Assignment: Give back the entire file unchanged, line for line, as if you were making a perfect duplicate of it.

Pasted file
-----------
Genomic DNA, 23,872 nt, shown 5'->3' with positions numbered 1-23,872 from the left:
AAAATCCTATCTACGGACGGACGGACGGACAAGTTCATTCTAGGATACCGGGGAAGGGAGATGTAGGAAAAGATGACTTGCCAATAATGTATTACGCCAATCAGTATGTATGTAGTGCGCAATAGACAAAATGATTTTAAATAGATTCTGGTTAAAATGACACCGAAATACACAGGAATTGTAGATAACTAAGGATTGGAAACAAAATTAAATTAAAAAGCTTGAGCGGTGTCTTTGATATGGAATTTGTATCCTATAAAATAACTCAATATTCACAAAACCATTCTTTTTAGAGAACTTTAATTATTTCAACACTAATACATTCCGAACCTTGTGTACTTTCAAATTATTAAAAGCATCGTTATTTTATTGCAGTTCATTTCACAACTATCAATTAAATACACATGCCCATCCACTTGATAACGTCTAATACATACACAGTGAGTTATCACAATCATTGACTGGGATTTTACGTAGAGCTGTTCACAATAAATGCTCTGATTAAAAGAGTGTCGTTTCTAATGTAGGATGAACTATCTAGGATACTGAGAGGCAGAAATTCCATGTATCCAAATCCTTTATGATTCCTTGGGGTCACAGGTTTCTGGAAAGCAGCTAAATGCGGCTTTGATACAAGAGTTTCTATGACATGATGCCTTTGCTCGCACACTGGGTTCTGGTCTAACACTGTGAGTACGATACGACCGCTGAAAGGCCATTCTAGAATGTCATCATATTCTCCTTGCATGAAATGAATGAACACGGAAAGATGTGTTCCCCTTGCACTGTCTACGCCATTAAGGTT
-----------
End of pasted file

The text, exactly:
Genomic DNA, 23,872 nt, shown 5'->3' with positions numbered 1-23,872 from the left:
AAAATCCTATCTACGGACGGACGGACGGACAAGTTCATTCTAGGATACCGGGGAAGGGAGATGTAGGAAAAGATGACTTGCCAATAATGTATTACGCCAATCAGTATGTATGTAGTGCGCAATAGACAAAATGATTTTAAATAGATTCTGGTTAAAATGACACCGAAATACACAGGAATTGTAGATAACTAAGGATTGGAAACAAAATTAAATTAAAAAGCTTGAGCGGTGTCTTTGATATGGAATTTGTATCCTATAAAATAACTCAATATTCACAAAACCATTCTTTTTAGAGAACTTTAATTATTTCAACACTAATACATTCCGAACCTTGTGTACTTTCAAATTATTAAAAGCATCGTTATTTTATTGCAGTTCATTTCACAACTATCAATTAAATACACATGCCCATCCACTTGATAACGTCTAATACATACACAGTGAGTTATCACAATCATTGACTGGGATTTTACGTAGAGCTGTTCACAATAAATGCTCTGATTAAAAGAGTGTCGTTTCTAATGTAGGATGAACTATCTAGGATACTGAGAGGCAGAAATTCCATGTATCCAAATCCTTTATGATTCCTTGGGGTCACAGGTTTCTGGAAAGCAGCTAAATGCGGCTTTGATACAAGAGTTTCTATGACATGATGCCTTTGCTCGCACACTGGGTTCTGGTCTAACACTGTGAGTACGATACGACCGCTGAAAGGCCATTCTAGAATGTCATCATATTCTCCTTGCATGAAATGAATGAACACGGAAAGATGTGTTCCCCTTGCACTGTCTACGCCATTAAGGTT